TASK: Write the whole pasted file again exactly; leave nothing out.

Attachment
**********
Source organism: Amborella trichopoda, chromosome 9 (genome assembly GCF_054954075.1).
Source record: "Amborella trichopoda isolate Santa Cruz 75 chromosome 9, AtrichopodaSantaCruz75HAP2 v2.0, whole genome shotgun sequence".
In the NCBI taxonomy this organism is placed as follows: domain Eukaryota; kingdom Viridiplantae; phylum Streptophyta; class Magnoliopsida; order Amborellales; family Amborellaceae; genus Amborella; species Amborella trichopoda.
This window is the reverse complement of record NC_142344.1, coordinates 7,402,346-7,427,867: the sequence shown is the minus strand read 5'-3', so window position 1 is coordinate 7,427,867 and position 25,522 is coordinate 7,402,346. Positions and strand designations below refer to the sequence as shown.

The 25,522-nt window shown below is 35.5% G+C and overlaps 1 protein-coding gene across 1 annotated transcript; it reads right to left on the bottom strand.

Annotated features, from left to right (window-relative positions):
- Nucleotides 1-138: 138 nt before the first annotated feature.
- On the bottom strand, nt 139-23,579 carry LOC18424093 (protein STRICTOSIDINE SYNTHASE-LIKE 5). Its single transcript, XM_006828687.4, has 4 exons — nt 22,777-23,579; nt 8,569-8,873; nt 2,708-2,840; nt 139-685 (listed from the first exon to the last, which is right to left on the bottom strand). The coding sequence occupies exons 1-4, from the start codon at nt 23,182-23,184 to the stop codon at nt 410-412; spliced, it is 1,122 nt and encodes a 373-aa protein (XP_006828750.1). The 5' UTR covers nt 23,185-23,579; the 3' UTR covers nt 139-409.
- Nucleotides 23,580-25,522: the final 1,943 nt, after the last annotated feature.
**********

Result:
Source organism: Amborella trichopoda, chromosome 9 (genome assembly GCF_054954075.1).
Source record: "Amborella trichopoda isolate Santa Cruz 75 chromosome 9, AtrichopodaSantaCruz75HAP2 v2.0, whole genome shotgun sequence".
In the NCBI taxonomy this organism is placed as follows: domain Eukaryota; kingdom Viridiplantae; phylum Streptophyta; class Magnoliopsida; order Amborellales; family Amborellaceae; genus Amborella; species Amborella trichopoda.
This window is the reverse complement of record NC_142344.1, coordinates 7,402,346-7,427,867: the sequence shown is the minus strand read 5'-3', so window position 1 is coordinate 7,427,867 and position 25,522 is coordinate 7,402,346. Positions and strand designations below refer to the sequence as shown.

The 25,522-nt window shown below is 35.5% G+C and overlaps 1 protein-coding gene across 1 annotated transcript; it reads right to left on the bottom strand.

Annotated features, from left to right (window-relative positions):
- Nucleotides 1-138: 138 nt before the first annotated feature.
- On the bottom strand, nt 139-23,579 carry LOC18424093 (protein STRICTOSIDINE SYNTHASE-LIKE 5). Its single transcript, XM_006828687.4, has 4 exons — nt 22,777-23,579; nt 8,569-8,873; nt 2,708-2,840; nt 139-685 (listed from the first exon to the last, which is right to left on the bottom strand). The coding sequence occupies exons 1-4, from the start codon at nt 23,182-23,184 to the stop codon at nt 410-412; spliced, it is 1,122 nt and encodes a 373-aa protein (XP_006828750.1). The 5' UTR covers nt 23,185-23,579; the 3' UTR covers nt 139-409.
- Nucleotides 23,580-25,522: the final 1,943 nt, after the last annotated feature.